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Bipolar News

January 29, 2005

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Super-saturation could use a T.O.

The Orange County Register (Santa Ana, Calif.) (via Knight-Ridder/Tribune News Service); 1/28/2005

Byline: Michael Lev

It's not TV. It's T.O.

We're still several days away from the Philadelphia Eagles and New England Patriots touching down in Jacksonville, Fla. _ and, at that point, another week away from the Super Bowl itself _ and already Terrell Owens is the No.1 topic of conversation on every national sports media outlet.

Will the injured Eagles receiver play, or won't he?

Fact is, no one knows for certain at this point, including Owens. But that doesn't stop us media types from taking our best guesses and micro-analyzing a story that only will grow as Super Bowl XXXIX approaches.

ESPN was all over the Owens story Wednesday, as you would expect. At least some of the all-sports network's personalities were aware of their role in this latest example of Super-saturation.

Co-host Michael Wilbon opened ESPN's "Pardon the Interruption" on Wednesday by joking: "My doctor has cleared me to do today's show."

Co-host Tony Kornheiser then introduced the first segment: "We begin today with Terrell Owens again. Again, again and again."

The PTI guys later interviewed Eagles quarterback Donovan McNabb, and the first question, of course, was about Owens.

McNabb confirmed that Owens didn't practice Wednesday _ actual news! _ then kidded about personally examining the X-rays of Owens' damaged leg.

"I'm going to give him a one- to two-week deal," McNabb said, and his word is as good as anybody's.

Next up on ESPN: "SportsCenter." Or, as co-host Dan Patrick called it, "T.O.-Center."

The show started with a sound bite from Owens himself, then one from former Philadelphian Charles Barkley. Two reporters filed updates from Philly. Patrick interviewed an Eagles beat writer. The PTI guys chimed in again.

After a 20-minute break for other news of the day (as if anything could trump T.O.), Patrick interviewed Carolina Panthers receiver Steve Smith, who missed most of the season because of a similar injury.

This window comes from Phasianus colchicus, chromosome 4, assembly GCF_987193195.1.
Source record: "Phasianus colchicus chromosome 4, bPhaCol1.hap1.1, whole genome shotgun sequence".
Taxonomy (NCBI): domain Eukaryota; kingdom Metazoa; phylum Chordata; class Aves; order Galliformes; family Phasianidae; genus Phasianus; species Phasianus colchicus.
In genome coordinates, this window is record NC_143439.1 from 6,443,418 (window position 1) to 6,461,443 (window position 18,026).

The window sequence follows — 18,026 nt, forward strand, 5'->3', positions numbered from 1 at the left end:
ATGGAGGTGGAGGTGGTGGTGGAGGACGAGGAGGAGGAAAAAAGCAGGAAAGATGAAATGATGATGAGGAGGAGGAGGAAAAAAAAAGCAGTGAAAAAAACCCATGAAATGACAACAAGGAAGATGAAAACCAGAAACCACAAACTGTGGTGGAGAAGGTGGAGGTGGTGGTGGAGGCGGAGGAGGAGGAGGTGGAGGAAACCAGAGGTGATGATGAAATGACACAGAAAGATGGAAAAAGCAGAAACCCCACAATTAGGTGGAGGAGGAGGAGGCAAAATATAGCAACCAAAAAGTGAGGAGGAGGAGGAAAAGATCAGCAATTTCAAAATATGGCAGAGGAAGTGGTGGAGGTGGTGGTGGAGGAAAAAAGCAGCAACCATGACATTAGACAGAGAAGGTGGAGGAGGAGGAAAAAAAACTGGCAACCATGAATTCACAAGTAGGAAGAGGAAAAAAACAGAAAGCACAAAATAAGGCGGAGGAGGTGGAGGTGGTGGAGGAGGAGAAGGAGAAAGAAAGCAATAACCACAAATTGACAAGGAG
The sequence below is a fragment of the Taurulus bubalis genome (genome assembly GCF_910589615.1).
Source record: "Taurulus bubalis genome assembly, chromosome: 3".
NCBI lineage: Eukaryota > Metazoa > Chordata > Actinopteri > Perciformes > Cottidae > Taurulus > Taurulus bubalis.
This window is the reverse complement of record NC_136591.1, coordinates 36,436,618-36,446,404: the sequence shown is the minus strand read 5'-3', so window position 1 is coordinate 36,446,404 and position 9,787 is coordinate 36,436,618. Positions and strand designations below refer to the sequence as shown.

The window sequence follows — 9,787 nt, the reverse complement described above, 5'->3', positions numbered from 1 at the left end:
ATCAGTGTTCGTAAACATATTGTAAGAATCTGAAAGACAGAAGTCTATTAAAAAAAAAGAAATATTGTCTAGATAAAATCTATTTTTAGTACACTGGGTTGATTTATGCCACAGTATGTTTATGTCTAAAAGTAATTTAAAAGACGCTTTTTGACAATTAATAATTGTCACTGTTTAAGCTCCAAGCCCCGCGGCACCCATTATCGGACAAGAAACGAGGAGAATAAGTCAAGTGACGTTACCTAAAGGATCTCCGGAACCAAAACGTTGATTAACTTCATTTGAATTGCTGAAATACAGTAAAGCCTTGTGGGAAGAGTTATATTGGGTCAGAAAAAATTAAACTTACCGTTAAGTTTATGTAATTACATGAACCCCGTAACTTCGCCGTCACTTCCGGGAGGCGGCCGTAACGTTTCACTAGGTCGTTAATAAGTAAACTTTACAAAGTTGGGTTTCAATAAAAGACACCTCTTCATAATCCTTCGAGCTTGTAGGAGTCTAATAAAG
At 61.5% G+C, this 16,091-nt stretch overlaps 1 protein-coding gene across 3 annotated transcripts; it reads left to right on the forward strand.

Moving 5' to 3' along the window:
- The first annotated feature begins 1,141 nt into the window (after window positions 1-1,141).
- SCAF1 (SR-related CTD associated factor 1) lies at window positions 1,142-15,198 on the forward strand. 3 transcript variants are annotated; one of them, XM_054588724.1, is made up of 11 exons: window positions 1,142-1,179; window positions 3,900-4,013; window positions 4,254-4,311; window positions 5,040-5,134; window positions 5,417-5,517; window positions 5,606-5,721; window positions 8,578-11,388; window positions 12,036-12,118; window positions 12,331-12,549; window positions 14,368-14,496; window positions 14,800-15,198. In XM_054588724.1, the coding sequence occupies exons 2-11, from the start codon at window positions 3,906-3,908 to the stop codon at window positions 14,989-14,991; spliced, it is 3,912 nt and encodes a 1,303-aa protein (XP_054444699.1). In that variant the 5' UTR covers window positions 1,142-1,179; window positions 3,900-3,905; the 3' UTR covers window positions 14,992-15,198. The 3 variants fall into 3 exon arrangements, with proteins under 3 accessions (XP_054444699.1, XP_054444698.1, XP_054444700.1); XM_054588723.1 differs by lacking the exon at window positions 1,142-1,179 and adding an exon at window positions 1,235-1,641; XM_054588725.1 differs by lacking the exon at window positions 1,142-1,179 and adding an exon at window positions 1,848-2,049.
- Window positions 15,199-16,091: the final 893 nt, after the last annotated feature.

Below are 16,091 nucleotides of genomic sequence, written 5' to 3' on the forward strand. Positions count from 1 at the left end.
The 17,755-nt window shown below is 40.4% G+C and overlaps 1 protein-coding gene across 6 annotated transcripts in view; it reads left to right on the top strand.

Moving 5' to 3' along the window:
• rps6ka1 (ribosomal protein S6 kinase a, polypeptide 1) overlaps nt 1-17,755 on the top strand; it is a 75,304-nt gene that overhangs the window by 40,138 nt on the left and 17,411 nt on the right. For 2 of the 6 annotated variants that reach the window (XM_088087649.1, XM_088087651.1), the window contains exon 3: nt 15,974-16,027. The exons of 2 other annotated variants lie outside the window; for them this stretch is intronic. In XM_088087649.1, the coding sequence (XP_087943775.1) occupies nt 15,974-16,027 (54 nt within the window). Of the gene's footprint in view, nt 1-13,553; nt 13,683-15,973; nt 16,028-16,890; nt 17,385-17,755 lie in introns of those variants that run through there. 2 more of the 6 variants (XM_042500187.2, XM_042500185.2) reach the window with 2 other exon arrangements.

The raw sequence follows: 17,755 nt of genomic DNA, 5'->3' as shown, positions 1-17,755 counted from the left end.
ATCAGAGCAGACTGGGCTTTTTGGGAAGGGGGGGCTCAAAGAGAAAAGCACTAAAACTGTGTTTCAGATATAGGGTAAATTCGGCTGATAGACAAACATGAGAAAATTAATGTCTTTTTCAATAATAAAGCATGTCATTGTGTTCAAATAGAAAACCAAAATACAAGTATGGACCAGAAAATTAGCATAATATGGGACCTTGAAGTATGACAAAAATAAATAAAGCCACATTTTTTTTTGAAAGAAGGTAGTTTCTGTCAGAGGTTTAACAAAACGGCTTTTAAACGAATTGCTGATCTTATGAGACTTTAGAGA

Finally, Brian Kenny asked another injured player, St. Louis Rams tackle Kyle Turley, about Owens' situation on the "Budweiser Hot Seat."

At that point I needed a beer, or at least a TO (i.e., timeout) from all the T.O. talk. But there's as little chance of that happening as for Owens to play in the game.

I don't know that. I'm just speculating, along with everyone else.


ESPN's Andrea Kremer is living proof that actual journalism still has a place, albeit tiny, in today's television landscape.

Kremer conducted an exclusive interview with Marisa Robbins, wife of troubled ex-Oakland Raider Barret Robbins, that ran on Wednesday's 3p.m. "SportsCenter" and will be repeated on Sunday's 8 p.m. show as part of a more in-depth piece.

The interview is both compelling and revealing, as Marisa details what it has been like to live with someone who has bipolar disorder. Her account of visiting her husband in Miami, where he is in a hospital and under arrest after a violent altercation with police, is particularly harrowing.


A couple of golf notes: CBS will broadcast the inaugural HSBC Women's World Match Play Championship from Gladstone, N.J., on July 2 and 3. NBC, meanwhile, extended its contract with the United States Golf Association. NBC will be the broadcast home of the various U.S. Open tournaments through 2014. . . .

NFL Network is dubbing its Super Bowl coverage as "Everything but the Game." Highlights include on-site broadcasts of "NFL Total Access;" live coverage of news conferences featuring the teams and Commissioner Paul Tagliabue; and, this Sunday, half-hour recaps from NFL Films on each of the previous 38 Super Bowls.

(c) 2005, The Orange County Register (Santa Ana, Calif.).

Visit the Register on the World Wide Web at

Distributed by Knight Ridder/Tribune Information Services.

For information on republishing this content, contact us at (800) 661-2511 (U.S.), (213) 237-4914 (worldwide), fax (213) 237-6515, or e-mail

COPYRIGHT 2005 The Orange County Register

Former Raiders' Robbins, Romanowski in the throes of controversy.

San Jose Mercury News (San Jose, Calif.) (via Knight-Ridder/Tribune News Service); 1/27/2005

Byline: Mark Purdy

SAN JOSE, Calif. _ Was it really a mere two years ago?